The 'Deer' City
February 22, 2008
Osaka has loads of options for day-trips. I wasn’t really sure where I was going when I headed out the door. But since there was a train
that went directly to Nara from my train station, it was a no-brainer. Nara it was.
I absolutely enjoyed my day out there. All I knew before going was that there were deer that you could feed. In my mind I thought it
was going to be a borderline zoo. To be honest, I really wasn’t expecting much.
It only took 30 minutes to get there. And it only took a stroll down a main street to eventually hit all of the sights. Way too easy!
The first place I went to was a temple complex called Kofukuji. It was my reintroduction back into Japanese temples – complete with its
five-story pagoda. From there I went to Nara Park (or more commonly called ‘Deer Park’). My timing was impeccable as within two
minutes of being there, a man with a horn and his trusty sidekick (wearing an antler headband – no joke) began calling the deer by
playing whatever instrument it was that he had. Can we say ‘cuteness’ about how all of the deer started running from all areas to this
square? Breakfast was served (though by the looks of their bodies, some deer definitely get more food than others). While these deer
are wild, they are as tame as can be. You can pet them just like puppy dogs. I even saw one wander into a store. Maybe he was looking
for a souvenir to buy a long-lost deer relative in another part of Japan? The shopkeeper didn't even mind him being a possible customer.
After watching the deer eat, I went to the Todaji Temple. I was able to follow the protocol of washing my hands and drinking a bit of the
water before entering because of my knack for eavesdropping on other people’s guides. I also burned my stick of incense and gave a
small donation and then I was on my way in. To the Buddhas I would go. I say that because this temple is not only known for being
wooden, but also for its massive Buddhas. It all was coming back to me about how much I enjoyed these temples when I was here two
years ago. But I also remember burning out on Japanese temples so I think I am going to have to just stick to one or two in each city I
From there I did some deer stalking. Many Japanese people got a kick out of me doing self-portraits with deer. I think one girl finally
felt sorry for me and offered to take some pictures for me. I also took advantage of some of the Japanese street food here. I can only
guess what the first thing was – but I have deduced that it was a skewer of grilled mountain potatoes balls with a teriyaki-like glaze on
it. Pretty tasty – especially in the cold weather. The other thing I wanted to try was the rice ball with mushrooms wrapped in mountain
potato dough. Not bad. Not bad at all.
From the park, I went to wander around in the old section of Nara. I loved it. It’s so fun zig-zagging through the small streets and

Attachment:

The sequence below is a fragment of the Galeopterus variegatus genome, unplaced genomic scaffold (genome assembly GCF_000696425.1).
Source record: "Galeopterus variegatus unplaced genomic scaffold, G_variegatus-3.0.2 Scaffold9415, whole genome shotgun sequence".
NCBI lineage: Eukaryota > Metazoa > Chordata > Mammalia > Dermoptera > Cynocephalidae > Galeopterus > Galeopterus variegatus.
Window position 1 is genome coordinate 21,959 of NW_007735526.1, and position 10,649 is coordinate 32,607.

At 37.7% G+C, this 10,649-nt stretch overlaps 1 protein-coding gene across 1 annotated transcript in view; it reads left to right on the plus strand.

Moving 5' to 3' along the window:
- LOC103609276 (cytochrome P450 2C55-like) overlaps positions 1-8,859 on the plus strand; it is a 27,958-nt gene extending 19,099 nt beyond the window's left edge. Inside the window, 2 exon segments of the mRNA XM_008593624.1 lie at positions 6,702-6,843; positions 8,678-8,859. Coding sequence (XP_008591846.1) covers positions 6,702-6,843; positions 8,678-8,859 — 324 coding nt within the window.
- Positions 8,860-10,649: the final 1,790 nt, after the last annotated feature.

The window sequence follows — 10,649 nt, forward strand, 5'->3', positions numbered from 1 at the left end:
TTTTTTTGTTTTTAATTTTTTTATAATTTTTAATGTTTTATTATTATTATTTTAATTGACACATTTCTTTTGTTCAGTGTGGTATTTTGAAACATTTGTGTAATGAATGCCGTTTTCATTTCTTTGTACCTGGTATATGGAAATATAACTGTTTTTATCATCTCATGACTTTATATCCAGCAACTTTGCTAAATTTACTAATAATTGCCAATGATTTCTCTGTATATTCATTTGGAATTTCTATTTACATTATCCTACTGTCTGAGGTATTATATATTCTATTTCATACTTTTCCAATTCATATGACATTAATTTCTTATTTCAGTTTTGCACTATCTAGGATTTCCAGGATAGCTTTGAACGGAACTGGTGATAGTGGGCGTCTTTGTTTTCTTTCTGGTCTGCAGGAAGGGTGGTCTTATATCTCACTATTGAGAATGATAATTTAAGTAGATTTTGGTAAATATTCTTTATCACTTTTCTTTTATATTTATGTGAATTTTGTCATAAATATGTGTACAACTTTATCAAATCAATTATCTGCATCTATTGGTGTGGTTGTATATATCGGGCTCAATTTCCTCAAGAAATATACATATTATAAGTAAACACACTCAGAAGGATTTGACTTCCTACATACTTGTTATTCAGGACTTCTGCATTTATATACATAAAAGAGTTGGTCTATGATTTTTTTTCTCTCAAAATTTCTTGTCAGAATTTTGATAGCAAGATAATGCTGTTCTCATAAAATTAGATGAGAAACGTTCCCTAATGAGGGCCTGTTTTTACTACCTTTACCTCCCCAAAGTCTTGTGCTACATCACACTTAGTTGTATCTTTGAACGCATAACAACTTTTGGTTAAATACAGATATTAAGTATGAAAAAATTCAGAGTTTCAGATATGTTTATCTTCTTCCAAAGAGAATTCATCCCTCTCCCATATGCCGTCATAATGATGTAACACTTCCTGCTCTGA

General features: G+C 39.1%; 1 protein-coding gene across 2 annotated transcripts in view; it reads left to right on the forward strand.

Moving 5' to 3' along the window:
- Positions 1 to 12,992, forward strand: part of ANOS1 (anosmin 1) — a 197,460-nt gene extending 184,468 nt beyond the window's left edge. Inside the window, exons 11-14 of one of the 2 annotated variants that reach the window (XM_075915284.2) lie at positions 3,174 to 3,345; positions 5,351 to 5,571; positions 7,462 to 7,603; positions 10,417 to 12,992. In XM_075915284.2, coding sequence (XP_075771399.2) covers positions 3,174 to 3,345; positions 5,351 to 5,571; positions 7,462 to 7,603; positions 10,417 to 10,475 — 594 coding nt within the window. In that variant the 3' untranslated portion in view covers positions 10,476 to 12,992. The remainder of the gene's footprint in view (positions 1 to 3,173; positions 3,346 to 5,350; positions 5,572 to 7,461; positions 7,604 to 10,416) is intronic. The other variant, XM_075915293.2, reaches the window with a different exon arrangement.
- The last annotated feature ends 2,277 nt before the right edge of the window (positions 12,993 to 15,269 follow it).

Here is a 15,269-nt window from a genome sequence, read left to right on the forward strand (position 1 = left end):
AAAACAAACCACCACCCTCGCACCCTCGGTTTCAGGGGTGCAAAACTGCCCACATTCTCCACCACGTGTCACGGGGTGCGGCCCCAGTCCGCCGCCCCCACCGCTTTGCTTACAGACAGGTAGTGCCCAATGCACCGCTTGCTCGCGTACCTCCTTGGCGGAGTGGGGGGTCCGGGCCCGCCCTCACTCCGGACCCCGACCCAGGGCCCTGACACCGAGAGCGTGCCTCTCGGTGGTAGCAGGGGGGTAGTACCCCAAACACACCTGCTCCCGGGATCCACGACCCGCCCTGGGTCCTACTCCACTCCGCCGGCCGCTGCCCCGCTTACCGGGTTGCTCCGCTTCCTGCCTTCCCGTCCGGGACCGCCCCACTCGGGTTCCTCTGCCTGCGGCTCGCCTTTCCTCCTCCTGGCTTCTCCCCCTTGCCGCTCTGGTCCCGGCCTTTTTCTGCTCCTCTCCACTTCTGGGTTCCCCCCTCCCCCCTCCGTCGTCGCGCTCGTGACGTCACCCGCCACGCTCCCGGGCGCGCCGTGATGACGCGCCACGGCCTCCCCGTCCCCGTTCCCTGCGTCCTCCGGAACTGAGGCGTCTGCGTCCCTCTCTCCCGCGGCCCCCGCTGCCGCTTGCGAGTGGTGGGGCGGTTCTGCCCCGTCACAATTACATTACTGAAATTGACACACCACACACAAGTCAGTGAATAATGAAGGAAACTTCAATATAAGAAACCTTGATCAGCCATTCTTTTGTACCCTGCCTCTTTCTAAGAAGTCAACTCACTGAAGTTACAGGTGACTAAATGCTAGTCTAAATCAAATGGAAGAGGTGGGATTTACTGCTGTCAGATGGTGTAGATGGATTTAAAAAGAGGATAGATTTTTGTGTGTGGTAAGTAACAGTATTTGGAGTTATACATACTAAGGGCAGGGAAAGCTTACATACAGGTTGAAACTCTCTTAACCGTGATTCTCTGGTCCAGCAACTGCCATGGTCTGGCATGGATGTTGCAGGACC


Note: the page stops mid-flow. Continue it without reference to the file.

alleyways with all of the traditional Japanese architecture complete with the ryokans and the small restaurants serving the kaiseki
meals. It all felt so familiar from last time (as it reminded me a bit of Kyoto) yet it feels like it was so much longer ago than just two
By mid-afternoon I was back on a train heading to Osaka. I definitely didn’t need more than a day in Nara – but it was wonderful while
I was there.
I decided to check out the Umeda area of Osaka – this is the area with the big department stores, the European designer stores
(complete with beyond-cool storefronts/buildings) and high-end hotels. The only thing in my price range was the stuff in the food halls.
The sushi blew me away – and it was all quite cheap. I got two incredibly fresh maki rolls (one with tuna and one with salmon) and it
cost less than $4 in total. Incredible. There were also endless other options. But I decided to get a bit of my sushi fix in.
I went down the main street. No, I couldn’t afford anything here. But walking around this part of the city further confirmed how much I
like it here.
My last stop was in Namba – definitely the place to be at night. I saw more of it than I did last night. This is one of those areas where
everything is a photo opp – whether it’s the clothes the girls are wearing to the street food to the signs to the neon lights. It’s hard to get
enough. I decided on an Osaka street food specialty – octopus balls. Watching them be made is something of a sightseeing event in itself.
But they are quite tasty little morsels. I can’t tell you exactly what they are made of except that there is a piece of octopus in each one.
Such is the fun of Japanese food – you really never do quite know what you are putting in your mouth but most of the time the flavors
will blow you away.
Now I am back at my hotel. I just came back from the public women’s bath. And it turned out to be somewhat ‘private’ as I was the only
person down there. Felt like soaking in a hot tub. Ahhh… Needless to say, I am quite relaxed right now.
In the morning I will figure out where I am going. Not in the mood to think about it right now.
A deer wondering what is in my bag.
In the old part of town.
Many o' deer coming for a feeding..